Sunday, April 29, 2012
I have a big week coming up. Three days at convention will leave no time for cooking. Better have a plan! Then, we head out of town to see my sweet middle son graduate college with honors. I am so proud of his accomplishments, and happy that God has blessed him with such talent. He was artistic from his early days. He can make art out of anything pretty much like I can make a recipe out of most anything. Unless a job calls him away really soon, he will be moving back home full time. I love having my boys around, so I am really happy. Not that I don't want him to get a good job; I do. I would just prefer it be nearby his Mom.
These little cheeseballs on a stick would be perfect graduation party food. Maybe you have a graduate too? With all the cake and punch receptions, these would surely be appreciated.
Bacon Crusted Cheeseballs on a Stick
6 slices of bacon
8 oz cream cheese
1/2 cup shredded cheese
2 tbsp chopped fresh chives
3/4 tsp garlic powder
Soften cream cheese. Fry bacon until crisp and set aside to cool. In a small bowl, combine cream cheese, shredded cheese, chives and garlic powder. Chill for 20-30 minutes. Crumble bacon. If using thick sliced, you may need to cut it with kitchen shears. Place the crumbles in a shallow small bowl. Using a scoop or spoon, roll a walnut sized ball of cheese. Coat it with bacon crumbles and set it on a plate. Repeat with the remaining cheeseball mixture. Place lollipop sticks or food picks into each cheeseball. Chill until serving time.
If you are in a time crunch, you might use the packaged bacon crumbles, but ours with the thick chunks of bacon have wonderful flavor!
Thursday, April 26, 2012
Now, be prepared. You need to obey Carolyn's serving size. Just because they taste great, you must be ready to control yourself. Cut a bar, wrap the others and hide them. Don't leave them on the kitchen counter. Everytime you pass by you might cut off another sliver. Think like real peanut butter cup candies. Two small ones are actually more than enough. One square here should do. 16 servings mean you get away with 184 calories and only 2 carbs. If you eat more, those calories are gonna add up fast. Remember in our way of eating, even though these are low carb, they are still a treat. Go eat some greens, then promise yourself a dessert of a No Bake Peanut Butter Bar. If you are ready to make them, then resist them, then go to page 199 of Low Carbing Among Friends. Don't say I didn't warn you.
Monday, April 23, 2012
This time I was successful in getting three dishes from a pound of bacon. First, I made a wonderful scramble with bell pepper, mushrooms and spinach. (And duh, the eggs and bacon of course.) We also added a sprinkle of Jack cheese to melt on top. Next, I made the roll ups for my guys' lunch.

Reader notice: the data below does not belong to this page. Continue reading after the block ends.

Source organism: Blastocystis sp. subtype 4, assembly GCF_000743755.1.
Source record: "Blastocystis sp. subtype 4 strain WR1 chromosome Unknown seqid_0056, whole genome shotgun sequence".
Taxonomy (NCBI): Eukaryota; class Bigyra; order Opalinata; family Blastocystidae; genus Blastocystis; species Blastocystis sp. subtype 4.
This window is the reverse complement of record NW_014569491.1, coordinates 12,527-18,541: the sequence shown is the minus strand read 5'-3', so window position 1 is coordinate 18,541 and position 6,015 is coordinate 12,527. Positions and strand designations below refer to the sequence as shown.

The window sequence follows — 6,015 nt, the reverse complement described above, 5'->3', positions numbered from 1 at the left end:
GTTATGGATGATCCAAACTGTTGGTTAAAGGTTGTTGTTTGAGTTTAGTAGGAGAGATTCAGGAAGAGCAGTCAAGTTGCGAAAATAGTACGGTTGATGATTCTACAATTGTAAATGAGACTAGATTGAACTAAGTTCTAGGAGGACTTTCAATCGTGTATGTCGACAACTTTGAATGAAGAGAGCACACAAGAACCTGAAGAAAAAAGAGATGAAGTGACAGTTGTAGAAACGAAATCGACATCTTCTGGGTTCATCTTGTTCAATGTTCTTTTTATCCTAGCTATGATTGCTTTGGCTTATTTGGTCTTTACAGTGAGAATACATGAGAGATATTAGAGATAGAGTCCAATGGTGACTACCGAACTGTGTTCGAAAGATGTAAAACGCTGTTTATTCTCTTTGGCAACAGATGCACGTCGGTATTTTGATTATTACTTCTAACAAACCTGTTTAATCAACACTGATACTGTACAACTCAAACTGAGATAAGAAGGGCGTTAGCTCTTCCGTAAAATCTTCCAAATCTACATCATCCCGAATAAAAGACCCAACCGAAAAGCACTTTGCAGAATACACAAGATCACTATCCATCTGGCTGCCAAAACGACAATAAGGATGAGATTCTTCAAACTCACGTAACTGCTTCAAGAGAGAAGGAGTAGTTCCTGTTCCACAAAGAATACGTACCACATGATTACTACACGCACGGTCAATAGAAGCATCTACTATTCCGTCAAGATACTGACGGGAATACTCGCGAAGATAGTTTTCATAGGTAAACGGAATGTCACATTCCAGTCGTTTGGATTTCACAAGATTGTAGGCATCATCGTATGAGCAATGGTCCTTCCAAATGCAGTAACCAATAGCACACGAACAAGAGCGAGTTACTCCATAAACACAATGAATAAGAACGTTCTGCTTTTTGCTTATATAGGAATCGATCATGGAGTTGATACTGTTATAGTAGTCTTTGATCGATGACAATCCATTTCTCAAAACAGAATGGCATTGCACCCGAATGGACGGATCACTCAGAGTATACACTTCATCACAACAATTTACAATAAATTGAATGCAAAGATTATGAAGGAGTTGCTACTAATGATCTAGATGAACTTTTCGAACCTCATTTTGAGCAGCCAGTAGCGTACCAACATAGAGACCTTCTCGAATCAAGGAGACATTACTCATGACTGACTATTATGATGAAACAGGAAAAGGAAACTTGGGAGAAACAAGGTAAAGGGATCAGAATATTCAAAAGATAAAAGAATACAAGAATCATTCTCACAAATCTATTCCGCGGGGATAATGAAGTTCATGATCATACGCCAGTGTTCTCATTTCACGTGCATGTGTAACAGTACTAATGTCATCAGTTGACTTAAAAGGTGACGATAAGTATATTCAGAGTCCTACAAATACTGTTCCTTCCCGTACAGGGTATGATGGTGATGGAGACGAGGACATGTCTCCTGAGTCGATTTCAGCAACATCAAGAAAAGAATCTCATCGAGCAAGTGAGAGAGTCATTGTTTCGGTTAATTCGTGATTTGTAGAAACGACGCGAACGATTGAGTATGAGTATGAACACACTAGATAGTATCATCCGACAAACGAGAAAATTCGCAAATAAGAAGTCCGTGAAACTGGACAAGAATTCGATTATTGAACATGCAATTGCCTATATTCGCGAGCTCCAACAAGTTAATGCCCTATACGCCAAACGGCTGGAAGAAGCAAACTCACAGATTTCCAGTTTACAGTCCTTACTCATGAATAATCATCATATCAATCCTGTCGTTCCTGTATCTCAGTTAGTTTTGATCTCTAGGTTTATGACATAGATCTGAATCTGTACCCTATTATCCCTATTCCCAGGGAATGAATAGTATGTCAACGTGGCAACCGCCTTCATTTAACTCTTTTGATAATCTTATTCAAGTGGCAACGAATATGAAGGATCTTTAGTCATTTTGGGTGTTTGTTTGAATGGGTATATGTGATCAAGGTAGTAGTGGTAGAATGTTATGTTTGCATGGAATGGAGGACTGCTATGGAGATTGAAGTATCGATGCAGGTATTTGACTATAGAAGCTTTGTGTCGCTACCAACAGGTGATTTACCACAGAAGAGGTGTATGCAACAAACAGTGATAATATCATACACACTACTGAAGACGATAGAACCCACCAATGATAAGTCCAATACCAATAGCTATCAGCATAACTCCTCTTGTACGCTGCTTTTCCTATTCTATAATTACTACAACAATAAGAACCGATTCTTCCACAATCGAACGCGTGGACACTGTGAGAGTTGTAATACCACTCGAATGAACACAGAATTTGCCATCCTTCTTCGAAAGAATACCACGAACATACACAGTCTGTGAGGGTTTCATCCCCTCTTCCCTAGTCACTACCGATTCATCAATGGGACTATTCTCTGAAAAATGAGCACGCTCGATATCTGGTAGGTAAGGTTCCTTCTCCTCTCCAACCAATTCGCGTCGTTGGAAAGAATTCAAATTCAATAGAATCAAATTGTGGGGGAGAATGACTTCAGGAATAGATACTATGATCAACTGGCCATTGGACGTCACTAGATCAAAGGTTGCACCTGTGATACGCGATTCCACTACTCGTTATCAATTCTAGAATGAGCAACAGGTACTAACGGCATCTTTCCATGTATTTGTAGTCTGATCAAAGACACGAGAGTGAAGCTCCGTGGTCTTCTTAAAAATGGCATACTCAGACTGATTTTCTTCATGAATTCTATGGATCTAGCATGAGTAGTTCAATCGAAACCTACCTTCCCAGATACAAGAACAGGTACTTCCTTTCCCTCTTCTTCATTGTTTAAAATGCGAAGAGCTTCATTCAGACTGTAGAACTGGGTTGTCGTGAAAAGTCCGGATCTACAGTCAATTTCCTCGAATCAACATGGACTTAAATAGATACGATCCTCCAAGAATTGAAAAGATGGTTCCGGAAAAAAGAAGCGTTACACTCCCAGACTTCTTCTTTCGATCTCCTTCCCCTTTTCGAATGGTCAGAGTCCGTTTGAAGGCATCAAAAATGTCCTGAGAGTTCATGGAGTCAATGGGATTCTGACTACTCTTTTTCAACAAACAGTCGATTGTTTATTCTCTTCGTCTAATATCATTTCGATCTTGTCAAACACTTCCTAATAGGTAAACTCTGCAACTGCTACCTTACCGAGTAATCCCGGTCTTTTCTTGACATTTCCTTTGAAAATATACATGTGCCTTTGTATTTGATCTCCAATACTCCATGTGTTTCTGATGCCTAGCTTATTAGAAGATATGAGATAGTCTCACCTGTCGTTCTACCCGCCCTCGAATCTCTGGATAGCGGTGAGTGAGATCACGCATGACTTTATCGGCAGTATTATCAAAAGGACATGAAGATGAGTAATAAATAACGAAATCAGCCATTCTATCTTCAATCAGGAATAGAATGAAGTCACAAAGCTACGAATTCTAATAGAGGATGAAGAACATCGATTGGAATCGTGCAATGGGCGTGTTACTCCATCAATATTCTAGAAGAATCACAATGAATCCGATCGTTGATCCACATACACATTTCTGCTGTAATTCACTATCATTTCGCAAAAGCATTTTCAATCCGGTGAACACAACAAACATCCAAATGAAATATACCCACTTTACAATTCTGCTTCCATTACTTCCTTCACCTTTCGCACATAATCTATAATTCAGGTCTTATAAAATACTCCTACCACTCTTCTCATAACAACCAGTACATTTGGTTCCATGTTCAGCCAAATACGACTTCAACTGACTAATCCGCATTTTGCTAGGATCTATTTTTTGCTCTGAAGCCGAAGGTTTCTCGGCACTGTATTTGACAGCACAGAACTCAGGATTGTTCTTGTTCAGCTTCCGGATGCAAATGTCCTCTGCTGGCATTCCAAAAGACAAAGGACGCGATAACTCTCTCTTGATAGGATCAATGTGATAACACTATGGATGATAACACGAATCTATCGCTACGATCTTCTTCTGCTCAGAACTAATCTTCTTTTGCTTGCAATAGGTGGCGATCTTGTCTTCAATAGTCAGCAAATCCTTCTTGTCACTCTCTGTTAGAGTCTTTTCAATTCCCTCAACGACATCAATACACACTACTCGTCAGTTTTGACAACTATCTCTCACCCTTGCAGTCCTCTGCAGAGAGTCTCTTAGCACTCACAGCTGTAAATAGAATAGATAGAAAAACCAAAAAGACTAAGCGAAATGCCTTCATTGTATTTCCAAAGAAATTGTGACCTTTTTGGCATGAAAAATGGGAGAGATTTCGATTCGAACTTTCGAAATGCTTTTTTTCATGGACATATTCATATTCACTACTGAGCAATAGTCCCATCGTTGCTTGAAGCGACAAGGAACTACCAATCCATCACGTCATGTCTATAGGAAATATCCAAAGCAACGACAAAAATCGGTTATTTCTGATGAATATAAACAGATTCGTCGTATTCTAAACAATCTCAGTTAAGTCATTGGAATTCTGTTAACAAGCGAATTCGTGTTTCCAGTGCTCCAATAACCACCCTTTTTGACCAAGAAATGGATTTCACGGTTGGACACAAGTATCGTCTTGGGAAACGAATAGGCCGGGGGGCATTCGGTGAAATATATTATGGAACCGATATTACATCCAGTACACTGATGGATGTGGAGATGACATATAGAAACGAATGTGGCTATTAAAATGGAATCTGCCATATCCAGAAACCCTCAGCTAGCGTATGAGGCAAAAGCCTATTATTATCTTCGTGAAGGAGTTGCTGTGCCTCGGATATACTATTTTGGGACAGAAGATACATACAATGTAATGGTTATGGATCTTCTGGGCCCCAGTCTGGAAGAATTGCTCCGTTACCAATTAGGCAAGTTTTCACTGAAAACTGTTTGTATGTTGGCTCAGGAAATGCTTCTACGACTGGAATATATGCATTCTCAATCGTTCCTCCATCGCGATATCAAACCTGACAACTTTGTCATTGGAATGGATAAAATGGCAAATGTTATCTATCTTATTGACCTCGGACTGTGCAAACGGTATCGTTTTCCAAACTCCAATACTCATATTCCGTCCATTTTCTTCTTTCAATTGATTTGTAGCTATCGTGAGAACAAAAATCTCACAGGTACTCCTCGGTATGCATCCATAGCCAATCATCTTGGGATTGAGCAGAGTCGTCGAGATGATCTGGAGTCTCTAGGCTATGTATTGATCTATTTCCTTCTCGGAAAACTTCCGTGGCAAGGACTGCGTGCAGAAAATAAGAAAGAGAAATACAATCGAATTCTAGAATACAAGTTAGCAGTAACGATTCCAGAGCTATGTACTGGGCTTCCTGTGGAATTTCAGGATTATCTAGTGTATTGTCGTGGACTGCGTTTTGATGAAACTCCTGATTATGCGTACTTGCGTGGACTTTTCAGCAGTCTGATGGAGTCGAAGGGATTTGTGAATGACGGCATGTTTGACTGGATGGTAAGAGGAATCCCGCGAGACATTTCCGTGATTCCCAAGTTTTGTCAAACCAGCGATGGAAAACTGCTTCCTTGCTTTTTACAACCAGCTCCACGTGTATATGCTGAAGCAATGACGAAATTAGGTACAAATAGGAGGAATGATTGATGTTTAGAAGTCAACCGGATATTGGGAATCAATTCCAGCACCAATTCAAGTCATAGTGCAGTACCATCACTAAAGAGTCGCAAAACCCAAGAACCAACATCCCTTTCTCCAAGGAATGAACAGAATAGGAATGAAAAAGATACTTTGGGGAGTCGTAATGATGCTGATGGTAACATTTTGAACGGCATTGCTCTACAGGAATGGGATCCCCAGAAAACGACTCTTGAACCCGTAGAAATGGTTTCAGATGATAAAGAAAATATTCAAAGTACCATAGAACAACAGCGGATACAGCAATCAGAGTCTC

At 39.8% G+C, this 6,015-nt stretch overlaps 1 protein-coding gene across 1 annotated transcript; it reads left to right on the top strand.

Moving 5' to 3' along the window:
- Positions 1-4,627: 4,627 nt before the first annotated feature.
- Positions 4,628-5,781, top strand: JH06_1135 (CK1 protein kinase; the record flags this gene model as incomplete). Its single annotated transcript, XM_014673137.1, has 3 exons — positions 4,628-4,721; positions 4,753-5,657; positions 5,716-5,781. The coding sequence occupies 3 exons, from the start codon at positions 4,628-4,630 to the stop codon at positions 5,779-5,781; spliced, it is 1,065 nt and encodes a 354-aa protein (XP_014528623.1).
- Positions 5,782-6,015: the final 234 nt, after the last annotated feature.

The fun thing with these is trying to get the lettuce to stay rolled. For my bottom leaf, I was using iceberg lettuce. It was thick and already curly. I roll in the direction of the curl. There is no arguing with lettuce. Over that, I put some fresh from the herb garden specialty lettuce leaves for color and a few more vitamins. Then a layer of cream cheese. I put one down the center, then a blob on the edge to act like glue. This morning, I put these wonderful tiny grape tomatoes in a line down the roll. Then, on with the bacon slices. Roll 'er up and use the extra cream cheese to glue the lettuce together. I admit one worked better than the other. But then one roll up was actually two leaves, so it fought me a little bit. All ends up the same in the tummy they say.
I had just a couple of bacon slices left over, so I made a broccoli salad. I love adding a tablespoon of the bacon grease to my mayo dressing. I also sweeten our dressing a tad, and add dehydrated onion flakes. Seriously delicious, even though John is not a huge broccoli fan. Bacon makes most anything better. Good thing since I have two more pounds in the fridge. Ah, the joys of the wholesale club!
Thursday, April 19, 2012
Rather than cheddar cheese, I used Pepper Jack. Mine turned out to be a little mild--after all, I do love some heat. So, for the second batch, I added some Jalapeno Salt. Wow. Is that great! For the first batch, I wanted to amplify the taste too, so I coated them with nacho flavored popcorn salt. Those are terrific too. I can't decide which are my favorites! The brands I used are Konriko Jalapeno seasoning (very salty so add just a tad) and Kernel Season's Nacho Cheddar Popcorn Seasoning.
These are the Nacho flavor, the Jalapeno Bites are in the top photo.
Just a hint: Mine did not take as long in the oven as Maria's recipe calls for. I was baking mine on silicon mats rather than parchment, so that could have contributed, not sure. I think my first batch was in only 15 minutes and the second pan was in for 20. Since ovens may vary, be sure not to set the timer and walk away. A few of mine stuck to my silpat, but none even tried to stick to the regular silicon liner. Go figure!
Monday, April 16, 2012